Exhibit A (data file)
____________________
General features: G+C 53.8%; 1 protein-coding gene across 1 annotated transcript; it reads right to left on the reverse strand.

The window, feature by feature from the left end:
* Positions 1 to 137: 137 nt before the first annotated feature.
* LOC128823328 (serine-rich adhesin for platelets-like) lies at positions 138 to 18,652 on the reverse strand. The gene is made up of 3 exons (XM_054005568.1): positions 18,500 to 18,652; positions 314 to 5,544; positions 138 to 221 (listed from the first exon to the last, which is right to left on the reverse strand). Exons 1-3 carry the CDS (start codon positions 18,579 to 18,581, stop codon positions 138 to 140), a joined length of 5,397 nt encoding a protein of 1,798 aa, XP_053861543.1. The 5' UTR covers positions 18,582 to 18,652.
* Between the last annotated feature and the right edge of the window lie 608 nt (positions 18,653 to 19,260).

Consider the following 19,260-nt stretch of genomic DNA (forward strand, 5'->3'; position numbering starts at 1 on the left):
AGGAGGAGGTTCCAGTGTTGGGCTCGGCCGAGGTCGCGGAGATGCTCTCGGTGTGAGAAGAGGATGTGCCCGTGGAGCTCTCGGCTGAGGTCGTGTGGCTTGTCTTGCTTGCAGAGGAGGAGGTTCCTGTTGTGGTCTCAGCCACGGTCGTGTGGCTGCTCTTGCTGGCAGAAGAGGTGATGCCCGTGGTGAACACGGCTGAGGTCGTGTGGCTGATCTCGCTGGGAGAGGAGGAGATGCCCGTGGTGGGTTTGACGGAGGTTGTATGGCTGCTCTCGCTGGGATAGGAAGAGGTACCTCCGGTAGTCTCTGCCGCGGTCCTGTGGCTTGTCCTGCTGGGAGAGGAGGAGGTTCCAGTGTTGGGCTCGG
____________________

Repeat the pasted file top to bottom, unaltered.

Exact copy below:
General features: G+C 53.8%; 1 protein-coding gene across 1 annotated transcript; it reads right to left on the reverse strand.

The window, feature by feature from the left end:
* Positions 1 to 137: 137 nt before the first annotated feature.
* LOC128823328 (serine-rich adhesin for platelets-like) lies at positions 138 to 18,652 on the reverse strand. The gene is made up of 3 exons (XM_054005568.1): positions 18,500 to 18,652; positions 314 to 5,544; positions 138 to 221 (listed from the first exon to the last, which is right to left on the reverse strand). Exons 1-3 carry the CDS (start codon positions 18,579 to 18,581, stop codon positions 138 to 140), a joined length of 5,397 nt encoding a protein of 1,798 aa, XP_053861543.1. The 5' UTR covers positions 18,582 to 18,652.
* Between the last annotated feature and the right edge of the window lie 608 nt (positions 18,653 to 19,260).

Consider the following 19,260-nt stretch of genomic DNA (forward strand, 5'->3'; position numbering starts at 1 on the left):
AGGAGGAGGTTCCAGTGTTGGGCTCGGCCGAGGTCGCGGAGATGCTCTCGGTGTGAGAAGAGGATGTGCCCGTGGAGCTCTCGGCTGAGGTCGTGTGGCTTGTCTTGCTTGCAGAGGAGGAGGTTCCTGTTGTGGTCTCAGCCACGGTCGTGTGGCTGCTCTTGCTGGCAGAAGAGGTGATGCCCGTGGTGAACACGGCTGAGGTCGTGTGGCTGATCTCGCTGGGAGAGGAGGAGATGCCCGTGGTGGGTTTGACGGAGGTTGTATGGCTGCTCTCGCTGGGATAGGAAGAGGTACCTCCGGTAGTCTCTGCCGCGGTCCTGTGGCTTGTCCTGCTGGGAGAGGAGGAGGTTCCAGTGTTGGGCTCGG